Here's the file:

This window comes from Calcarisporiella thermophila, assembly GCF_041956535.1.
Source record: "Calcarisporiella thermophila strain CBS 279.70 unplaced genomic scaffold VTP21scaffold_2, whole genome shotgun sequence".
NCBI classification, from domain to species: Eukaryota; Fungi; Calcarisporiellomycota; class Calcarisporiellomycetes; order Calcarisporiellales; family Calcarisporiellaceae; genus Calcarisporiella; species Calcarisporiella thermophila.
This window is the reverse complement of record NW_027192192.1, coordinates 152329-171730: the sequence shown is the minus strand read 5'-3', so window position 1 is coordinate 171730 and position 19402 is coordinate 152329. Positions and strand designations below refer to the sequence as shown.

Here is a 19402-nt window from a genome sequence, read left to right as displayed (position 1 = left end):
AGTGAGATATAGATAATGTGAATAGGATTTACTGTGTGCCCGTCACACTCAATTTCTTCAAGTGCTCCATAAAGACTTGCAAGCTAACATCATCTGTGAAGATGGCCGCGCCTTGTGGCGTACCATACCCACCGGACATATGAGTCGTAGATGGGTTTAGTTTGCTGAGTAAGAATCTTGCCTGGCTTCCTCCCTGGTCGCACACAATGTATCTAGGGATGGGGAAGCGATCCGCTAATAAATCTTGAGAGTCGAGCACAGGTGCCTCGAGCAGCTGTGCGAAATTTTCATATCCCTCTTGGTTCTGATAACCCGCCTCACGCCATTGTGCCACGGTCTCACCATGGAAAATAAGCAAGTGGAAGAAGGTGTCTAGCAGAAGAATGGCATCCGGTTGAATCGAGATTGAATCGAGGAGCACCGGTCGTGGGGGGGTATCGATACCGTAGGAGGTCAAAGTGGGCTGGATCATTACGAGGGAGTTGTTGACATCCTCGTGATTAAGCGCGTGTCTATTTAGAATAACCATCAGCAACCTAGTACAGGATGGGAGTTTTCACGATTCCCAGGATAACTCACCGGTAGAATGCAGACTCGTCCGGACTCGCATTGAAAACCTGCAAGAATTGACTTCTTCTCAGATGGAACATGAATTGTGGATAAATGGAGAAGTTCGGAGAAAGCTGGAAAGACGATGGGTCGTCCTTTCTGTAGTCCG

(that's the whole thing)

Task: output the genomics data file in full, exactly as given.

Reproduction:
This window comes from Calcarisporiella thermophila, assembly GCF_041956535.1.
Source record: "Calcarisporiella thermophila strain CBS 279.70 unplaced genomic scaffold VTP21scaffold_2, whole genome shotgun sequence".
NCBI classification, from domain to species: Eukaryota; Fungi; Calcarisporiellomycota; class Calcarisporiellomycetes; order Calcarisporiellales; family Calcarisporiellaceae; genus Calcarisporiella; species Calcarisporiella thermophila.
This window is the reverse complement of record NW_027192192.1, coordinates 152329-171730: the sequence shown is the minus strand read 5'-3', so window position 1 is coordinate 171730 and position 19402 is coordinate 152329. Positions and strand designations below refer to the sequence as shown.

Here is a 19402-nt window from a genome sequence, read left to right as displayed (position 1 = left end):
AGTGAGATATAGATAATGTGAATAGGATTTACTGTGTGCCCGTCACACTCAATTTCTTCAAGTGCTCCATAAAGACTTGCAAGCTAACATCATCTGTGAAGATGGCCGCGCCTTGTGGCGTACCATACCCACCGGACATATGAGTCGTAGATGGGTTTAGTTTGCTGAGTAAGAATCTTGCCTGGCTTCCTCCCTGGTCGCACACAATGTATCTAGGGATGGGGAAGCGATCCGCTAATAAATCTTGAGAGTCGAGCACAGGTGCCTCGAGCAGCTGTGCGAAATTTTCATATCCCTCTTGGTTCTGATAACCCGCCTCACGCCATTGTGCCACGGTCTCACCATGGAAAATAAGCAAGTGGAAGAAGGTGTCTAGCAGAAGAATGGCATCCGGTTGAATCGAGATTGAATCGAGGAGCACCGGTCGTGGGGGGGTATCGATACCGTAGGAGGTCAAAGTGGGCTGGATCATTACGAGGGAGTTGTTGACATCCTCGTGATTAAGCGCGTGTCTATTTAGAATAACCATCAGCAACCTAGTACAGGATGGGAGTTTTCACGATTCCCAGGATAACTCACCGGTAGAATGCAGACTCGTCCGGACTCGCATTGAAAACCTGCAAGAATTGACTTCTTCTCAGATGGAACATGAATTGTGGATAAATGGAGAAGTTCGGAGAAAGCTGGAAAGACGATGGGTCGTCCTTTCTGTAGTCCG